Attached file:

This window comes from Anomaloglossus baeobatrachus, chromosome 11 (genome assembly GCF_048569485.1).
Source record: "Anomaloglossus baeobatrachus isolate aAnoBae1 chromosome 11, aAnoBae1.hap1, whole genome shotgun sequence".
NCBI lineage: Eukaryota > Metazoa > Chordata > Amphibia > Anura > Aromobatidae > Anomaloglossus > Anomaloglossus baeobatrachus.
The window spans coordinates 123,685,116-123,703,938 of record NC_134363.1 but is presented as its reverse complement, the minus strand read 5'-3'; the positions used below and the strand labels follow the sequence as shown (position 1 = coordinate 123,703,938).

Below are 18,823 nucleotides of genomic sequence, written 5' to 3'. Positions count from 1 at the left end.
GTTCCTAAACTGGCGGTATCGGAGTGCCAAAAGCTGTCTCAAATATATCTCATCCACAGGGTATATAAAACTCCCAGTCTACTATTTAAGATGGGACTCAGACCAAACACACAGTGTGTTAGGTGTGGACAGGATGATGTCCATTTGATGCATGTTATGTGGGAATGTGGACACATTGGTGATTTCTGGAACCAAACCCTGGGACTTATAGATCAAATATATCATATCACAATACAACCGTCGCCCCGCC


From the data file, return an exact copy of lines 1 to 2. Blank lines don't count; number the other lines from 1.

This window comes from Anomaloglossus baeobatrachus, chromosome 11 (genome assembly GCF_048569485.1).
Source record: "Anomaloglossus baeobatrachus isolate aAnoBae1 chromosome 11, aAnoBae1.hap1, whole genome shotgun sequence".